A new implant known as ‘porcupine’ is being hailed as a potential treatment for opiate addiction. This includes addiction to heroin, methadone and other opiate-based painkillers such as OxyContin, oxycodone and tramadol.
Probuphine was this week approved by the US Food and Drug Administrator (FDA).
The drug contains two drugs that are capable of reversing the effects of opiates such as heroin and methadone. These two drugs have been identified as buprenorphine and naloxone.
Patients receive porcupine implants which slowly secrete these drugs into the blood over a six-month period. These drugs work by ‘counteracting’ the effects that opiates have on the body, particularly the brain.
Overtime patients who receive this implant will no longer experience cravings when heroin or other opiates are withdrawn.
The drug is produced by New Jersey-based Braeburn Pharmaceuticals.
The company’s CEO, Behshad Sheldon, said: “More long-term treatments are needed to help people stay in recovery, and we remain excited about the potential for the porcupine to be the first of many new options for people with opioid addiction.”
The implant is surgically attached to patients under the skin of the upper arm. Once treatment concludes, the implant is removed.
The implant works by providing the addict with a ‘steady’ supply of buprenorphine. Buprenorphine is itself a non-illicit and synthetic opiate that’s specifically designed to treat opiate addiction.
Buprenorphine treats opiate addiction by reducing withdrawal symptoms, particularly cravings for drugs such as heroin when a reduction programme is attempted.
Before buprenorphine was only available in pill form. This made it easy for addicts to neglect their buprenorphine treatment. In some cases, addicts even sold buprenorphine in order to raise the necessary funds to purchase heroin. Implanted buprenorphine thus overcomes this key disadvantage of the tablet form of the drug.
Buprenorphine is considered superior to other opiate substitutes such as methadone. This is because users are less likely to overdose and die when on buprenorphine. Overdose is a particular disadvantage of a methadone-based reduction programme.
The effectiveness of Buprenorphine was tested during a clinical trial taking place in January 2014. 178 addicts took part. All of these addicts had since failed to give up opiates after receiving treatment involving naloxone, suboxone or buprenorphine.
By July 2014, 88% of the trial’s participants tested negative for illicit opiates. A ‘control group’ was also given buprenorphine in tablet form. 72% of participants given buprenorphine in tablet form tested negative for illicit opiates six months after the trial had begun.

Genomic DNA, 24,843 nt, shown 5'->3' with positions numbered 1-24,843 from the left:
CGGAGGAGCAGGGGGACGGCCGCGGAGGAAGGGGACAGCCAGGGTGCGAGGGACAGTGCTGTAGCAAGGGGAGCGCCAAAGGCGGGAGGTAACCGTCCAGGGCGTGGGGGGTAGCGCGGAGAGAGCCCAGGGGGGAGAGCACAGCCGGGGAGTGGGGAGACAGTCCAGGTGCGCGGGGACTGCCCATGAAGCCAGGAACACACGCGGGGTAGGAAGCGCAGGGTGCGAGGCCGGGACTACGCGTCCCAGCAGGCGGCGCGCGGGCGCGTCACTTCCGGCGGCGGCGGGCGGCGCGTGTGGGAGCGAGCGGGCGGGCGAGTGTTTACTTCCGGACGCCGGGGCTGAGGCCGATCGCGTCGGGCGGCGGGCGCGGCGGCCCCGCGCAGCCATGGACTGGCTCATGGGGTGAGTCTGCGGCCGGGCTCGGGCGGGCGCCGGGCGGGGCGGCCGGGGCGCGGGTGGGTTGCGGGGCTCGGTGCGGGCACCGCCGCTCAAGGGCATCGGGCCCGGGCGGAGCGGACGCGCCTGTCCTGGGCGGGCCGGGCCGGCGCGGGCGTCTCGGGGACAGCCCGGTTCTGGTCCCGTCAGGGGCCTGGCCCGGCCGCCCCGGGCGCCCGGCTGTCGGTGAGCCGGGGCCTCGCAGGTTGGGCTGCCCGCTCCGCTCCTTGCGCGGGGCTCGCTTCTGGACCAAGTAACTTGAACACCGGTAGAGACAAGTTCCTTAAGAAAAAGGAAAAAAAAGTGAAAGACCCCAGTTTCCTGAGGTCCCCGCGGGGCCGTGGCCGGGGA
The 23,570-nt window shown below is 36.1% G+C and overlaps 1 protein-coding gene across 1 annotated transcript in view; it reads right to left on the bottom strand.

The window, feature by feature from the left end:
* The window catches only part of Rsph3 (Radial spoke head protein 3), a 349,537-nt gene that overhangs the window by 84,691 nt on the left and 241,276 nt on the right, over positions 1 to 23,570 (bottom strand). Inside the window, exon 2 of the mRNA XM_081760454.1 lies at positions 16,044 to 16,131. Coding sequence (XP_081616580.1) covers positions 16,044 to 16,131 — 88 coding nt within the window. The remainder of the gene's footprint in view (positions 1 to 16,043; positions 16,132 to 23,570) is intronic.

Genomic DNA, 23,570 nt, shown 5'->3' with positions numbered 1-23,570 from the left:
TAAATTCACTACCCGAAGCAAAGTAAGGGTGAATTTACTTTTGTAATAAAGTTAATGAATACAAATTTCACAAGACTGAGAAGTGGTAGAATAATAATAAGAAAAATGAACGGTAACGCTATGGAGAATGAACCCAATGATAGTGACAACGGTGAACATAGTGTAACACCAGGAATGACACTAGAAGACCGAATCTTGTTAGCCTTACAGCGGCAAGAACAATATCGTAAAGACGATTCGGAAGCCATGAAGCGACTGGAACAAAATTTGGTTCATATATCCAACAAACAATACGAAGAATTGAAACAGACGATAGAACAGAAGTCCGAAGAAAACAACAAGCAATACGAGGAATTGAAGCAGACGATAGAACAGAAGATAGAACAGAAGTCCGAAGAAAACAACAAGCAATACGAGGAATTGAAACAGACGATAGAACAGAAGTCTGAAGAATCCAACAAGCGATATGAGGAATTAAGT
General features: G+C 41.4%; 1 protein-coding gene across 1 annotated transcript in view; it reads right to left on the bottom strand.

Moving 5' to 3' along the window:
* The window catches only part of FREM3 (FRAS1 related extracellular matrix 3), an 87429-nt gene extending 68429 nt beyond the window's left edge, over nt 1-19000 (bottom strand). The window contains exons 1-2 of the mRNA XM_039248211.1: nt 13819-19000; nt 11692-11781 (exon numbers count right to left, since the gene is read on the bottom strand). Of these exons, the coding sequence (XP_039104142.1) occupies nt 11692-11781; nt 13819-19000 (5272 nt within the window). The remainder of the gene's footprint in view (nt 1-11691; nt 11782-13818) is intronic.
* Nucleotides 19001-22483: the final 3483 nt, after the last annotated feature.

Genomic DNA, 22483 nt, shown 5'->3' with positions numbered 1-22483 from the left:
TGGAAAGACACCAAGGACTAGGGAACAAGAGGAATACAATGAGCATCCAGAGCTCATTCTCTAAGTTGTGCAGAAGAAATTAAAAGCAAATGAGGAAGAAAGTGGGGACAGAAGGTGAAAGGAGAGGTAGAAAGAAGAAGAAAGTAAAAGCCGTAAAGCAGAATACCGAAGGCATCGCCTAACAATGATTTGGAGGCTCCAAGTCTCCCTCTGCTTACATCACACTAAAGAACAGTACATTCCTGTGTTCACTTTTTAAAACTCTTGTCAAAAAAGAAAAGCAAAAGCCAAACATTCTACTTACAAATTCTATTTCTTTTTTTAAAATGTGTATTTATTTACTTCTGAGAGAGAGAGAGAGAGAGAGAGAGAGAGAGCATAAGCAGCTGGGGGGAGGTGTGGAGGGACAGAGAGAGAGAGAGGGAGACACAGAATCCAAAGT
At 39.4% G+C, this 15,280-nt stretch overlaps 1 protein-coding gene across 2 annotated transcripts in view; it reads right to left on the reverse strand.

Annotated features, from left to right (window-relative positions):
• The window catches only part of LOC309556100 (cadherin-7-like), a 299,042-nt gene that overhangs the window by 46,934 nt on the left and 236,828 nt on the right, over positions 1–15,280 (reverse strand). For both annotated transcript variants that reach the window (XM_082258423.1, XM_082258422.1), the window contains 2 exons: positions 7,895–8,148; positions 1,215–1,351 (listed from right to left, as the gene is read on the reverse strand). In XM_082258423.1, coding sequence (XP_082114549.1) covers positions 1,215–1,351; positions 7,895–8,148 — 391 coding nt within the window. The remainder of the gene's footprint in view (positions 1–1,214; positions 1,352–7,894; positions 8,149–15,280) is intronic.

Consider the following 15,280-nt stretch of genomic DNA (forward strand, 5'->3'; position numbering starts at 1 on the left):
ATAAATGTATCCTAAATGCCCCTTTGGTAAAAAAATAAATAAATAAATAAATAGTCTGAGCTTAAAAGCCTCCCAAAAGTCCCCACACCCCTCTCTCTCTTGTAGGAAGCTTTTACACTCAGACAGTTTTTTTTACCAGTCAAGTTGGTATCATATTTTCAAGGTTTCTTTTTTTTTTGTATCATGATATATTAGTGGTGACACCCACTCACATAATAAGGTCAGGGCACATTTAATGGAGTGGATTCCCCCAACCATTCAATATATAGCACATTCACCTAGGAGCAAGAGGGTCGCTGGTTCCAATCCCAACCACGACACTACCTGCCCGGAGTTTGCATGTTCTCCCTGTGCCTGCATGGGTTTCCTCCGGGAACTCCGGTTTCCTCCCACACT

Experts now estimate that over two million Americans currently suffer from some form of opiate addiction. Over two hundred thousand Americans are believed to suffer from an addiction to ‘street’ heroin.
The vast majority of opiate addicts in America are addicted to ‘non-illicit’ opiates such as codeine, oxycodone and hydromorphone. Non-illicit opiates are thought to contribute to the lion’s share of America’s 47,055 opiate-related deaths in 2014.
The FDA is expected to initially roll out porcupine implants only to ‘stable’ patients who have already demonstrated a commitment to buprenorphine treatment using tablets.
It is unclear how heroin rehab centres will work with this treatment.
Some criticised the FDA for granting porcupine’s approval. Experts claim the drug’s manufacturer, Braeburn Pharmaceuticals, should have been required to carry out multiple clinical trials proving the drug’s effectiveness. In reality, only one such trial was carried out.
This single trial also contained a number of flaws. For instance, patients who missed urine tests were counted as ‘negative’ i.e., that no drug was present in their system. This is despite evidence suggesting patients avoid urine tests in order to conceal their drug use.
Pharmacist Tracy Rupp said “Is porcupine effective? We still don’t know because the study was poorly designed and missing data.
Many people who are addicted to opiates need to take medication for years. The current trial this approval is based contained many failings and only tracked patients’ progress for too short a period.”